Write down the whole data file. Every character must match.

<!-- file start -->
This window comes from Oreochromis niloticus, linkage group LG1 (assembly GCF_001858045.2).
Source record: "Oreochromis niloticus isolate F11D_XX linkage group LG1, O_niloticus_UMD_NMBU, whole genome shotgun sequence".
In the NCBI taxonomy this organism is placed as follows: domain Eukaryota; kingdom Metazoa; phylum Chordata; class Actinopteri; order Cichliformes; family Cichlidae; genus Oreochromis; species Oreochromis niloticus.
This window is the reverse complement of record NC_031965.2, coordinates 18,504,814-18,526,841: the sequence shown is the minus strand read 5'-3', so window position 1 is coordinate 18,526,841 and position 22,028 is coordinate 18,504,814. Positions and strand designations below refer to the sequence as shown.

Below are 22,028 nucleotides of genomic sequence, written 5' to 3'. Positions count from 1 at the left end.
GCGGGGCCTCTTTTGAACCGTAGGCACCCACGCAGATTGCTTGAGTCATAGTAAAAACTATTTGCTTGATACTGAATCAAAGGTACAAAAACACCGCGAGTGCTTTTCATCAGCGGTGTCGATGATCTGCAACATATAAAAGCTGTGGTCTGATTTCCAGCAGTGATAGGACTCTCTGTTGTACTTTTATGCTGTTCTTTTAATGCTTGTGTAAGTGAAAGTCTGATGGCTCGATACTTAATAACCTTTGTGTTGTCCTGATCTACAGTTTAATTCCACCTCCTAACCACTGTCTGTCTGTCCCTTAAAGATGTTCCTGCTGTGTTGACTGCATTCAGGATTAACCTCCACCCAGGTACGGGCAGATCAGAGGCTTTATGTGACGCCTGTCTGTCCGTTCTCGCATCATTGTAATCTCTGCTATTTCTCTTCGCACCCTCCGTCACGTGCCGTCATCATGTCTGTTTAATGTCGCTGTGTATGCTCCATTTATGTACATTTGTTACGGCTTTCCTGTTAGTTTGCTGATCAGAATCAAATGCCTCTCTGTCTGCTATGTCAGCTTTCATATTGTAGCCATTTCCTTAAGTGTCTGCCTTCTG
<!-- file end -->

This window comes from Oreochromis niloticus, linkage group LG1 (assembly GCF_001858045.2).
Source record: "Oreochromis niloticus isolate F11D_XX linkage group LG1, O_niloticus_UMD_NMBU, whole genome shotgun sequence".
In the NCBI taxonomy this organism is placed as follows: domain Eukaryota; kingdom Metazoa; phylum Chordata; class Actinopteri; order Cichliformes; family Cichlidae; genus Oreochromis; species Oreochromis niloticus.
This window is the reverse complement of record NC_031965.2, coordinates 18,504,814-18,526,841: the sequence shown is the minus strand read 5'-3', so window position 1 is coordinate 18,526,841 and position 22,028 is coordinate 18,504,814. Positions and strand designations below refer to the sequence as shown.

Below are 22,028 nucleotides of genomic sequence, written 5' to 3'. Positions count from 1 at the left end.
GCGGGGCCTCTTTTGAACCGTAGGCACCCACGCAGATTGCTTGAGTCATAGTAAAAACTATTTGCTTGATACTGAATCAAAGGTACAAAAACACCGCGAGTGCTTTTCATCAGCGGTGTCGATGATCTGCAACATATAAAAGCTGTGGTCTGATTTCCAGCAGTGATAGGACTCTCTGTTGTACTTTTATGCTGTTCTTTTAATGCTTGTGTAAGTGAAAGTCTGATGGCTCGATACTTAATAACCTTTGTGTTGTCCTGATCTACAGTTTAATTCCACCTCCTAACCACTGTCTGTCTGTCCCTTAAAGATGTTCCTGCTGTGTTGACTGCATTCAGGATTAACCTCCACCCAGGTACGGGCAGATCAGAGGCTTTATGTGACGCCTGTCTGTCCGTTCTCGCATCATTGTAATCTCTGCTATTTCTCTTCGCACCCTCCGTCACGTGCCGTCATCATGTCTGTTTAATGTCGCTGTGTATGCTCCATTTATGTACATTTGTTACGGCTTTCCTGTTAGTTTGCTGATCAGAATCAAATGCCTCTCTGTCTGCTATGTCAGCTTTCATATTGTAGCCATTTCCTTAAGTGTCTGCCTTCTG